Scottish Autism launch fundraising drive after revenues plunge and demand for services soars
Scotland’s largest provider of autism-specific services and a leading authority and advocate for good autism practice, has reported a significant fall in revenues combined with a spike in demand for many of its services due to the impact of the Covid-19 lockdown.
Scottish Autism has today launched a new fundraising campaign appealing to donors for support to ensure it can continue to provide high level services to autistic people and their families across Scotland.
While experiencing a major rise in demand for core services, including a 101% increase in enquiries to its Autism Advice Helpline, Scottish Autism is also forecasting a loss of half its annual income from the cancellation of fundraising and supporters’ events due to the global pandemic.
In a year when many UK families will be cutting or curtailing their summer travel plans, the charity has now launched its “Holiday Her” campaign appealing for people to donate the cost of what they would have spent on summer holiday essentials such as sunscreen, a new swimsuit or a pair of flip flops.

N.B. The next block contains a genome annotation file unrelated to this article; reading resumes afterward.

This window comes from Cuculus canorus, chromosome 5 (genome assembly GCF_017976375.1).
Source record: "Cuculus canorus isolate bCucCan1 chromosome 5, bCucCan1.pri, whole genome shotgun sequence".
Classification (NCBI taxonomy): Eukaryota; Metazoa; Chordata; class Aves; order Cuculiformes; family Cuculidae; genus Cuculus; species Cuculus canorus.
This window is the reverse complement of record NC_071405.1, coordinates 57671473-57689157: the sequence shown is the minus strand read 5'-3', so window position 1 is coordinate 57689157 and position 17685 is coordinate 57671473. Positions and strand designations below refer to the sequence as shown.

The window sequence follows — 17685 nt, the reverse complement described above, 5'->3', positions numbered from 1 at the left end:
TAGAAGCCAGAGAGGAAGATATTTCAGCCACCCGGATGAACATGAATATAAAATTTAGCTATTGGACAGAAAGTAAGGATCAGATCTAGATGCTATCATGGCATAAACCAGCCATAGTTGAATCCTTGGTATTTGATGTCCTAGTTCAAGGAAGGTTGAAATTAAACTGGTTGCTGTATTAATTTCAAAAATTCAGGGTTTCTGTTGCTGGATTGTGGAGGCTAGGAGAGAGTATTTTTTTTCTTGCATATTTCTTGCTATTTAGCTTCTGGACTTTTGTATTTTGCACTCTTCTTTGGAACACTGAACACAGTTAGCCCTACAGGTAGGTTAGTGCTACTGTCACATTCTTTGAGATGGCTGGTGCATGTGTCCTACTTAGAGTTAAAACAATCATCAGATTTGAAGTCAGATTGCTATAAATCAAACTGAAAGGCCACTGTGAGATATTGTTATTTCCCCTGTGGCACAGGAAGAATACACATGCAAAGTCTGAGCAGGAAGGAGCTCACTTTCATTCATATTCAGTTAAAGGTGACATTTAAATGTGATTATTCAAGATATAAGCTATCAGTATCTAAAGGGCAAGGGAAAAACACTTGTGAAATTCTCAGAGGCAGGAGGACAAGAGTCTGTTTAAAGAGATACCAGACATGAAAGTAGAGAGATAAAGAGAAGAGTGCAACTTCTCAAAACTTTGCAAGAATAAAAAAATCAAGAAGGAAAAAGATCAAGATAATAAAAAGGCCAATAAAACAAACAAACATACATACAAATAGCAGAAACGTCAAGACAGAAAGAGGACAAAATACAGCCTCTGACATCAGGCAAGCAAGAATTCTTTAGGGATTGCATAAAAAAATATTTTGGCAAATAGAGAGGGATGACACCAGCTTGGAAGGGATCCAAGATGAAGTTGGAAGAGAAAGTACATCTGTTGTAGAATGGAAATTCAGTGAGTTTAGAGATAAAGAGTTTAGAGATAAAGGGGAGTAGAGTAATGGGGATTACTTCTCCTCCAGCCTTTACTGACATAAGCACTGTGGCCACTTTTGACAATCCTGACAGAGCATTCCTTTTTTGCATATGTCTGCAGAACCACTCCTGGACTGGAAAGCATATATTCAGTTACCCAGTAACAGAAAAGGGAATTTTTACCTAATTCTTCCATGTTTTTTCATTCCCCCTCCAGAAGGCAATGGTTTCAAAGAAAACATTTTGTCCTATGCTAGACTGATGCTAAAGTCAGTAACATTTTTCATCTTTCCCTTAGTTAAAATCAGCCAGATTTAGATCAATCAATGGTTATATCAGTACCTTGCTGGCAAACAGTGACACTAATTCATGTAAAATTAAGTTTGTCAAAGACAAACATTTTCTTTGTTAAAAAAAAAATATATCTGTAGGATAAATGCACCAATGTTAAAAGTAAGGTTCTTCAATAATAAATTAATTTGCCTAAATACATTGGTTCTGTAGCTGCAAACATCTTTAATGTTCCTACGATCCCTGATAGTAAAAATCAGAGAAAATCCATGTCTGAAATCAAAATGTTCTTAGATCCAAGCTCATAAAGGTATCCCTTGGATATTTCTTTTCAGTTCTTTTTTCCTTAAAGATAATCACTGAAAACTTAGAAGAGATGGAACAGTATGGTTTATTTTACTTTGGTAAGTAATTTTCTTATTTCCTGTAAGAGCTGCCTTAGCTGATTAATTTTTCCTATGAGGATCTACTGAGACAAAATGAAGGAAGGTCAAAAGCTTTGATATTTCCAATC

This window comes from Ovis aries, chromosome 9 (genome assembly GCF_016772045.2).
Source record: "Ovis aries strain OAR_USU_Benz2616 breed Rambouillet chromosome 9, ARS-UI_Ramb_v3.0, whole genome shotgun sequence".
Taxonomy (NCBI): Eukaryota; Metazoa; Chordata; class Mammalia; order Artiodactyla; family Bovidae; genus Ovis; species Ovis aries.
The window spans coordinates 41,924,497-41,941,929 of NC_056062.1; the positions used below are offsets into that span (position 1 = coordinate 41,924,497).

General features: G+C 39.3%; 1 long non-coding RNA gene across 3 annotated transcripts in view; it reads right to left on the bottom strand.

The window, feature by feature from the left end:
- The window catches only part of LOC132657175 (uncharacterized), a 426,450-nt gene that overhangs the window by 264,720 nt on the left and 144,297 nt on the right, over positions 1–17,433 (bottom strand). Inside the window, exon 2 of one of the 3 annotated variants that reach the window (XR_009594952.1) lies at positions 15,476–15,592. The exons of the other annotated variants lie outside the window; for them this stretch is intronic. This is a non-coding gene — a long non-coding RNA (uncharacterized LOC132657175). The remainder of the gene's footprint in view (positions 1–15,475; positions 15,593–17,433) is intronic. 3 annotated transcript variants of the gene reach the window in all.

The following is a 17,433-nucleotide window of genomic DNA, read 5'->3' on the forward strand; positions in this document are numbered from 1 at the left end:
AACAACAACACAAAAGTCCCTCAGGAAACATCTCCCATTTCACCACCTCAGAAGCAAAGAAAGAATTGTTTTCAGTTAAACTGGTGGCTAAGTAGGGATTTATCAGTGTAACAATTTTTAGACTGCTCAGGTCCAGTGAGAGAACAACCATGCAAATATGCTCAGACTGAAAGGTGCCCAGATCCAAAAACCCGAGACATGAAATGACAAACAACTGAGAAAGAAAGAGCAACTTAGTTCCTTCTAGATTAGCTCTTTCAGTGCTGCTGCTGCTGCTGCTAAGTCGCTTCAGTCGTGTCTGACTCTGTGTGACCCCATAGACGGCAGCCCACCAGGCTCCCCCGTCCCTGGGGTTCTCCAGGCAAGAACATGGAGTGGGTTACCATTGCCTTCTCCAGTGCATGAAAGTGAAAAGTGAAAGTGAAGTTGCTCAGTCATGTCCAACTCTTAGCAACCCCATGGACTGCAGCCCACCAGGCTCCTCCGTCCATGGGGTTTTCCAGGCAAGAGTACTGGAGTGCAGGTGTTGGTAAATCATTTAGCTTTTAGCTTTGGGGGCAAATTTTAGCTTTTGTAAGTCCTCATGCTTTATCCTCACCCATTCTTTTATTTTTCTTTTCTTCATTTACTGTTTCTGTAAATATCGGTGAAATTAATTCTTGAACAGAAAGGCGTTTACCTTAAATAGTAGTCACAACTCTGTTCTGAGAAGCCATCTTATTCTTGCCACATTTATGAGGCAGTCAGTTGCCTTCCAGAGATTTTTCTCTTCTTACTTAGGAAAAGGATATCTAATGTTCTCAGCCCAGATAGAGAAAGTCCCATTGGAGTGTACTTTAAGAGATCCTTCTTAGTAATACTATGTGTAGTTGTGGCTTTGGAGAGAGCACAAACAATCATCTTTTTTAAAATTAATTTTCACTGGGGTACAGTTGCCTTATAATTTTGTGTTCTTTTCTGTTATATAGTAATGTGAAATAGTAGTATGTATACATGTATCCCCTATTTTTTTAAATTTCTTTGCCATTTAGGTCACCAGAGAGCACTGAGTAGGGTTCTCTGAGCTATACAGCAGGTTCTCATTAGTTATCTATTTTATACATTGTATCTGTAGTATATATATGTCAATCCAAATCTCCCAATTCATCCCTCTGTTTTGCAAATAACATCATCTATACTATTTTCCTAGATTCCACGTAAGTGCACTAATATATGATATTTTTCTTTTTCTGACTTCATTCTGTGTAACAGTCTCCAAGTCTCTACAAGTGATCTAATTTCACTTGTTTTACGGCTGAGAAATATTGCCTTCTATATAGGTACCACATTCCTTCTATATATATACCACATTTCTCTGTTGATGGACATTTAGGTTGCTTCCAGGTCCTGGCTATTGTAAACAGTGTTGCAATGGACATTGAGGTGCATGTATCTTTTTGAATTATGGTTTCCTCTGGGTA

Scottish Autism CEO Dorry McLaughlin (pictured) said: “Covid-19 has presented a double blow to our organisation. The lockdown has created higher levels of stress and anxiety for many autistic people and their families, who’ve needed our support more than ever, while the cancellation of events has really hit the finances that are essential in providing key services. This year’s fundraising campaign is therefore critical to our ability to maintain the services and support that so many autistic individuals and their families rely upon.
“Many of us will be unable to enjoy an overseas family summer holiday this year due to the ongoing uncertainty and travel restrictions surrounding the pandemic. We are therefore asking people to turn this disappointment into a positive by being a ‘Holiday Hero’ and donating the cost of a holiday item through social media.
“At a time of significant financial pressure for many, we appeal to people to think of the challenges that autistic people and their families are facing. The essential support provided by charities like ours will be needed well beyond the lockdown.”
More details of the campaign can be found here.
Picture (c) Scottish Autism.